I had not realised just how far along the Inlet you have to go. This picture (taken from the far side the following day) shows about a third of the walk along an easy track undulating along the shore line. It goes on and on and on. Easy with a light pack, but a killer with my monster. And before any one posts to tell me that I should have had it taken by water - I know that!
I camped the night at Miners Camp, a very welcome spot. They have a pleasant orchard (albeit a long way from my aspirations of isolated bush contemplation), which is inhabited by the rowdiest possum of our entire stay. I slept very well despite the hard ground under my sleeping mat. That's what 15km carrying 20kg will do to a girl.

Places and people
Resolution Bay

By contrast, the hostile encounters of Abel Tasman, who cruised the West Coast of the South Island the century before but never landed, were with much more isolated tribes, who had the valuable pounamou resources to defend. Whatever the reasons, Cook found here ample timber and fresh water in a safe anchorage.
The first section of the track is a steep hill. At the top you are rewarded with this magnificent view of Resolution Bay. The Resolution was Cook's favourite ship, in preference to the more famous Endeavour. He described Resolution as as near perfect for the purpose (exploration) as could well be imagined. And after all, he should know!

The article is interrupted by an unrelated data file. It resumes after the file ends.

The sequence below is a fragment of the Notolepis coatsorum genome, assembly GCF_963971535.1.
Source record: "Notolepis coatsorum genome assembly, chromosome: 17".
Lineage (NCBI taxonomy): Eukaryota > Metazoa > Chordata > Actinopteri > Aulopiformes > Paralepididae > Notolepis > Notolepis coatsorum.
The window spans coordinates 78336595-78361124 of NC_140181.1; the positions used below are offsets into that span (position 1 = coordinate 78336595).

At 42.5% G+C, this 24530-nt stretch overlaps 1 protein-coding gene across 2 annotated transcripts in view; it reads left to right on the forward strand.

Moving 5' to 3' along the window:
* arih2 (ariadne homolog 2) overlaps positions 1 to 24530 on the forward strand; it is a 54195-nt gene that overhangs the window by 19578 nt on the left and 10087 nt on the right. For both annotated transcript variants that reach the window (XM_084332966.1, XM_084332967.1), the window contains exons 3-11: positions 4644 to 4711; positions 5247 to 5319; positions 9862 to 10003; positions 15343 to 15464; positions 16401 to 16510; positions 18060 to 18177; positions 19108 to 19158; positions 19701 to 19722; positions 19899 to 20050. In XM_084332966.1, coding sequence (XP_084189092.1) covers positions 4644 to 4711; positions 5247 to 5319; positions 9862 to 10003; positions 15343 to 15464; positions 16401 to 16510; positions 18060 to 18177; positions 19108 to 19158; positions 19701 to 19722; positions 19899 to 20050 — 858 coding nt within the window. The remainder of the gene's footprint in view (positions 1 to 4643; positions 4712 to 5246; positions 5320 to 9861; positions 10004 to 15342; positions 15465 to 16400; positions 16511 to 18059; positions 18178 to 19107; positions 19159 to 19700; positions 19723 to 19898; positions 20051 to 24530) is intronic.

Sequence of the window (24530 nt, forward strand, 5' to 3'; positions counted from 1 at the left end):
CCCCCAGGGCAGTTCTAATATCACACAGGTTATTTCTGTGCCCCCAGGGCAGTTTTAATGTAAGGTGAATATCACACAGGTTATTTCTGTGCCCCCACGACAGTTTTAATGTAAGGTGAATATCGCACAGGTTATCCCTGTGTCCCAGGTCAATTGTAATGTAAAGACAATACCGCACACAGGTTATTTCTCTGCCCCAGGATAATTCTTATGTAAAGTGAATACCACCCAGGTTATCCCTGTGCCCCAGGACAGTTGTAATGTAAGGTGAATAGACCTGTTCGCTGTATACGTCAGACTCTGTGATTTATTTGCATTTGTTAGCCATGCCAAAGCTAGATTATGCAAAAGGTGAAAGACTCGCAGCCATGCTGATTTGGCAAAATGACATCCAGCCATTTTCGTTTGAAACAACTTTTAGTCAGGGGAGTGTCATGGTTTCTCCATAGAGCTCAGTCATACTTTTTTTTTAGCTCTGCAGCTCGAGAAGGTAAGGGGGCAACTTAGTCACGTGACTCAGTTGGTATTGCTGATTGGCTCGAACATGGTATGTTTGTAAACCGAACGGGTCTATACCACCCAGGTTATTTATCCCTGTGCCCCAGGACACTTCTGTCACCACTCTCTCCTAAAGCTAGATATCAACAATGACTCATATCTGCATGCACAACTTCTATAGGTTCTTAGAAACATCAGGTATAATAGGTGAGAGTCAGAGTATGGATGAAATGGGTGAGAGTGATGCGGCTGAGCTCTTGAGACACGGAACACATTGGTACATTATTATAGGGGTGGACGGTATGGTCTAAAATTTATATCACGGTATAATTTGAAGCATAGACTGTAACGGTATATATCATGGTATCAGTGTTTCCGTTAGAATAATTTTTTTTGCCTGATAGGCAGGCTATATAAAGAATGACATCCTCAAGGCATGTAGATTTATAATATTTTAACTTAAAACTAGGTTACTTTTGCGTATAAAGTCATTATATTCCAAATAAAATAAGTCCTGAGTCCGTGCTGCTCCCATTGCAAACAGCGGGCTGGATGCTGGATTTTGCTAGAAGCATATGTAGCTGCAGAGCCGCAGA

The magnificent landscape here, known as the Marlborough Sounds, is created by river valleys which have then been flooded by the sea as a result of both higher sea levels and the tilting/depression of the land.

Places and people
The first hill
26/03/2008, Queen Charlotte Track

On Wednesday I took the boat from Picton to Ship's Cove at the start of the Queen Charlotte Track. With me I had my trusty monster pack, weighing over 20kg.
The boat drops you at Ship's Cove about 10am. Here, Captain Cook stopped several times during his three voyages to the Pacific, and he spent about 100 days here in all. He found this an hospitable coast and rapidly established trade relationships with local Maori. It has been speculated that the iwi here were accustomed to trade being at the main 'crossroads' between the two main islands. This view has North Island in the background, and on a clear day you can see Kapiti Island which is just south of Foxton, where we stayed before going to Wellington. That's how close it is.

Places and people
Equinoctal sunset
21/03/2008, Foxton

This is of course equinox, when the night becomes longer than the day in the Southern hemisphere. The beach faces directly into the setting sun, giving us another splendid series of pictures. The tide was far out, dragged to extremes by the nearly full moon, and there was a very gentle breeze.
In the morning we went down into Wellington and did a little shopping before returning to Upper Hutt to stay with Pip's mother for a few days. Come Tuesday, Sarah is off to do the Queen Charlotte Walk, and Pip will be joining her in the South Island at the end of it, for our last few days before flying back to the UK on 8 April. Sarah will have the camera but limited computer access so the blog will be quiet for at least a week!